The Nordic Africa Institute

Zedika Ngavirue

SWANU—Student in Sweden and Chairman of SWANU’s External Council Director General of the National Planning Commission

The interview was held by Tor Sellström in Windhoek, 17 March 1995.

Tor Sellström: You lived in Sweden for many years. Who were the first Namibians that went there?

Zedekia Ngavirue : Uatja Kaukuetu is considered as the person that opened the door for Namibians to Sweden. It was his letter to Joachim Israel which started things. He went there together with Charles Kauraisa.

Tor Sellström: How did you come to Sweden?

Zedekia Ngavirue: Since I already had these two friends in Sweden, it was easy to contact them. I left Namibia on 21 May 1961. They spoke to the Swedish South Africa Committee. The person who first wrote to me in Dar es Salaam to tell me that they would facilitate my going to Sweden was the late Hans Haste. I believe that his role was that of secretary of the Swedish South Africa Committee. Other members, like Gunnar Helander, Olof Tandberg and Per Wästberg were the most active in the committee at the time.

Initially, I went to the UN to petition. It was at the beginning of 1962 that I was able to go to Sweden. The South Africa Committee facilitated my coming and they were sure that they would find means for me to study, but nothing had yet been arranged. One good day the announcement came that the students at the Sundsvall high school had raised funds to help a victim of apartheid. They had decided to adopt me for a scholarship. I was then in Joachim Israel’s home in Bandhagen. It was in the morning and I was in my gown when they came with the news.

Tor Sellström: I believe that you were already involved in the 1950s with ANC and the South African struggle?

Zedekia Ngavirue: The Namibian who became directly involved in the sense that he became a member of the ANC Youth League was the late Fanuel Kozonguizi. But from the 1950s, ANC was inspiring all of us. We also used to read the publications of the Communist Party, which was in the Congress Alliance with ANC.

When I went to the Hofmeyr School in Johannesburg at the beginning of 1956, I had a good friend who eventually ended up in Sweden and died there. He introduced me to ANC. We used to visit the Mandelas’ home in Orlando very often. That is where I first met people like Walter Sisulu, the late Duma Nokwe and others. I used to go to the ANC rallies in Johannesburg and Kliptown. The famous Freedom Charter was signed in Kliptown in 1955. Then they held another big Kliptown rally in 1956, which I attended. In those years you could not help but be part of that. 1956 was also the year of the Treason Trial, with all the crowds at the synagogue where people were being questioned. It used to capture our attention. I lived in the city of Johannesburg myself.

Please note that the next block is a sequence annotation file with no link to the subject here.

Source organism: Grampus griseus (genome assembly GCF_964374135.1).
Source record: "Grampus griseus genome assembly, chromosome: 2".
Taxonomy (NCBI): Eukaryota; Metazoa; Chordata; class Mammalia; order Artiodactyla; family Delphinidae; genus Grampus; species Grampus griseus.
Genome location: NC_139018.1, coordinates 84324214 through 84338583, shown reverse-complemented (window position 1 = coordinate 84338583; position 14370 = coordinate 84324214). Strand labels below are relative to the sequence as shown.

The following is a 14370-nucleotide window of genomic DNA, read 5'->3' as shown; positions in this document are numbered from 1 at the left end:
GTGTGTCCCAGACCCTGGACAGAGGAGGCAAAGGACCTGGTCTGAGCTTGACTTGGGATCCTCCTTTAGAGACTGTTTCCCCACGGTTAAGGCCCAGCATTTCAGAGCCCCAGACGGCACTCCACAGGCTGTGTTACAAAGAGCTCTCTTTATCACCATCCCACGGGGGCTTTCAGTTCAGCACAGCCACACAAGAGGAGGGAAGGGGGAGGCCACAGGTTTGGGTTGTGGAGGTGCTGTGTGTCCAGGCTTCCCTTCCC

In those days you really had dedicated men. The road was not at all as clear as it became later on. We had very little support, but people were determined.

Tor Sellström: When you came to Sweden, you raised the issue of boycott of South African goods. How did the Swedish people respond?

Zedekia Ngavirue: Very positively. To find even young kids in the north of Sweden, working for a cause so far away was moving. The response was just incredible. What really struck my mind was that when we went to Africa to ask for support we mainly spoke to governments. If you got support from the head of State, that was it. But in democratic societies like Sweden it was not just the political leaders who took a decision. It was the whole nation. We went to schools, trade unions, women organizations and each and every one of them made a commitment. It was not merely a government action. That was one major difference that I recollect from those days.

Tor Sellström: Was the government pushed by this popular mobilization?

Zedekia Ngavirue: Yes, and the popular mobilization was for moral and material support. When we had to increase the number of Namibian students in Sweden we would appeal to a trade union for bursaries to get a Namibian to a folk high school. We got that, for example, for Moses Katjiuongua and Godfrey Gaoseb.

Tor Sellström: Was that through the trade unions?

Zedekia Ngavirue: Yes. They went to a trade union-sponsored school. We also got, for instance, a place for Mrs. Erika Muundjua. I think that the support came from the women. Equally, when Mrs. Katjiuongua, Rebecka, was stranded in Botswana my wife went to appeal to the women and they helped her with the funds. It was that kind of thing.

Tor Sellström: This was very early in the formation of an anti-apartheid movement in Sweden, in the wake of the Sharpeville massacre and of the granting of the Nobel Peace Prize to Chief Luthuli. I presume that apartheid South Africa was the main question?